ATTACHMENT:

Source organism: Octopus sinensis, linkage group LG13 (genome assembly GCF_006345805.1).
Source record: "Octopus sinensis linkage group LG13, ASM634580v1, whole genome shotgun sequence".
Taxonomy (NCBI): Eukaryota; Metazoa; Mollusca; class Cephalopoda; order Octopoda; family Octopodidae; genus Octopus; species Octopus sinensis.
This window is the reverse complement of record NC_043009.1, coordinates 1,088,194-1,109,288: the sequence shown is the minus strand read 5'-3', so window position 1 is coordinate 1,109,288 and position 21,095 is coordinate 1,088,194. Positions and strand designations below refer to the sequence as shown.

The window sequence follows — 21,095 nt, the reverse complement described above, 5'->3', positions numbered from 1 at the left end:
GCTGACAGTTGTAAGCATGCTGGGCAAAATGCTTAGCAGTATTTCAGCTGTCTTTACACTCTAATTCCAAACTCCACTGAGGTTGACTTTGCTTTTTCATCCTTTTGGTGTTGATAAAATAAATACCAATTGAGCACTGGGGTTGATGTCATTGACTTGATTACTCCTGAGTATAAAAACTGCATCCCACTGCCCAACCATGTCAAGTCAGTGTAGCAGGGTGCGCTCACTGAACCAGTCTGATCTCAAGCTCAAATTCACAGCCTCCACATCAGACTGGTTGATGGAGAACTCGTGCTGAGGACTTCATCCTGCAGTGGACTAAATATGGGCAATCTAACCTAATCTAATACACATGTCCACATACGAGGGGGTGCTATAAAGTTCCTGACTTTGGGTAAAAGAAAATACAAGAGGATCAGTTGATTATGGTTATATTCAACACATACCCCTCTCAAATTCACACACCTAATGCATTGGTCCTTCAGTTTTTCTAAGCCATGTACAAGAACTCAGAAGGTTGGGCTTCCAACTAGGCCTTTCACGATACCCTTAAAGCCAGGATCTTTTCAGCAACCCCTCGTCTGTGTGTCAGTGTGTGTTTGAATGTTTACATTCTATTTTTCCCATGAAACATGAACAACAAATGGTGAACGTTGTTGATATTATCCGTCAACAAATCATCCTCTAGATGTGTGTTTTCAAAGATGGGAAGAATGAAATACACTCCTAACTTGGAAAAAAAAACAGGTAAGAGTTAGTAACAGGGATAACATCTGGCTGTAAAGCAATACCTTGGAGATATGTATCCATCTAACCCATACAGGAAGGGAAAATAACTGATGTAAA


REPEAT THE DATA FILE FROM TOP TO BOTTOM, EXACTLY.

Source organism: Octopus sinensis, linkage group LG13 (genome assembly GCF_006345805.1).
Source record: "Octopus sinensis linkage group LG13, ASM634580v1, whole genome shotgun sequence".
Taxonomy (NCBI): Eukaryota; Metazoa; Mollusca; class Cephalopoda; order Octopoda; family Octopodidae; genus Octopus; species Octopus sinensis.
This window is the reverse complement of record NC_043009.1, coordinates 1,088,194-1,109,288: the sequence shown is the minus strand read 5'-3', so window position 1 is coordinate 1,109,288 and position 21,095 is coordinate 1,088,194. Positions and strand designations below refer to the sequence as shown.

The window sequence follows — 21,095 nt, the reverse complement described above, 5'->3', positions numbered from 1 at the left end:
GCTGACAGTTGTAAGCATGCTGGGCAAAATGCTTAGCAGTATTTCAGCTGTCTTTACACTCTAATTCCAAACTCCACTGAGGTTGACTTTGCTTTTTCATCCTTTTGGTGTTGATAAAATAAATACCAATTGAGCACTGGGGTTGATGTCATTGACTTGATTACTCCTGAGTATAAAAACTGCATCCCACTGCCCAACCATGTCAAGTCAGTGTAGCAGGGTGCGCTCACTGAACCAGTCTGATCTCAAGCTCAAATTCACAGCCTCCACATCAGACTGGTTGATGGAGAACTCGTGCTGAGGACTTCATCCTGCAGTGGACTAAATATGGGCAATCTAACCTAATCTAATACACATGTCCACATACGAGGGGGTGCTATAAAGTTCCTGACTTTGGGTAAAAGAAAATACAAGAGGATCAGTTGATTATGGTTATATTCAACACATACCCCTCTCAAATTCACACACCTAATGCATTGGTCCTTCAGTTTTTCTAAGCCATGTACAAGAACTCAGAAGGTTGGGCTTCCAACTAGGCCTTTCACGATACCCTTAAAGCCAGGATCTTTTCAGCAACCCCTCGTCTGTGTGTCAGTGTGTGTTTGAATGTTTACATTCTATTTTTCCCATGAAACATGAACAACAAATGGTGAACGTTGTTGATATTATCCGTCAACAAATCATCCTCTAGATGTGTGTTTTCAAAGATGGGAAGAATGAAATACACTCCTAACTTGGAAAAAAAAACAGGTAAGAGTTAGTAACAGGGATAACATCTGGCTGTAAAGCAATACCTTGGAGATATGTATCCATCTAACCCATACAGGAAGGGAAAATAACTGATGTAAA